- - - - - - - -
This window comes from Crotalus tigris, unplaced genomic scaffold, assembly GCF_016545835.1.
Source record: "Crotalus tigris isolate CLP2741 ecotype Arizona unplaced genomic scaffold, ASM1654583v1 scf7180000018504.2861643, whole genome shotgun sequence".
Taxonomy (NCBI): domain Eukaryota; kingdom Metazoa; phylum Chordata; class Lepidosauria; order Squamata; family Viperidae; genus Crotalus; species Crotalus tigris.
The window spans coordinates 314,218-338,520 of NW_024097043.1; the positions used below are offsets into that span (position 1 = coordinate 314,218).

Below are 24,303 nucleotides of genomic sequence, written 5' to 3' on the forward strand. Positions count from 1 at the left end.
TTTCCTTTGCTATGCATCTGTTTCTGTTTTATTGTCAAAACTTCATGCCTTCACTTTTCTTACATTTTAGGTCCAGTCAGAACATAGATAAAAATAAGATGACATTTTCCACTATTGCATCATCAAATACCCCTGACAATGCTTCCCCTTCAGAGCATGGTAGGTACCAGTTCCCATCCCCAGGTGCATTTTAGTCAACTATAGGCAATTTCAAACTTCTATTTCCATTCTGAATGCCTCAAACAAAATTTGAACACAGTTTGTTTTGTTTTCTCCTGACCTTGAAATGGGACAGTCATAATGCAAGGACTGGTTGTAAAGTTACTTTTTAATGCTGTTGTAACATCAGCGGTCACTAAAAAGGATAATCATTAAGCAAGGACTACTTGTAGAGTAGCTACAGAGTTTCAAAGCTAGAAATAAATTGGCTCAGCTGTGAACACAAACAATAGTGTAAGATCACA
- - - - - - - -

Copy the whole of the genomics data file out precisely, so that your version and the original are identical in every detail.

This window comes from Crotalus tigris, unplaced genomic scaffold, assembly GCF_016545835.1.
Source record: "Crotalus tigris isolate CLP2741 ecotype Arizona unplaced genomic scaffold, ASM1654583v1 scf7180000018504.2861643, whole genome shotgun sequence".
Taxonomy (NCBI): domain Eukaryota; kingdom Metazoa; phylum Chordata; class Lepidosauria; order Squamata; family Viperidae; genus Crotalus; species Crotalus tigris.
The window spans coordinates 314,218-338,520 of NW_024097043.1; the positions used below are offsets into that span (position 1 = coordinate 314,218).

Below are 24,303 nucleotides of genomic sequence, written 5' to 3' on the forward strand. Positions count from 1 at the left end.
TTTCCTTTGCTATGCATCTGTTTCTGTTTTATTGTCAAAACTTCATGCCTTCACTTTTCTTACATTTTAGGTCCAGTCAGAACATAGATAAAAATAAGATGACATTTTCCACTATTGCATCATCAAATACCCCTGACAATGCTTCCCCTTCAGAGCATGGTAGGTACCAGTTCCCATCCCCAGGTGCATTTTAGTCAACTATAGGCAATTTCAAACTTCTATTTCCATTCTGAATGCCTCAAACAAAATTTGAACACAGTTTGTTTTGTTTTCTCCTGACCTTGAAATGGGACAGTCATAATGCAAGGACTGGTTGTAAAGTTACTTTTTAATGCTGTTGTAACATCAGCGGTCACTAAAAAGGATAATCATTAAGCAAGGACTACTTGTAGAGTAGCTACAGAGTTTCAAAGCTAGAAATAAATTGGCTCAGCTGTGAACACAAACAATAGTGTAAGATCACA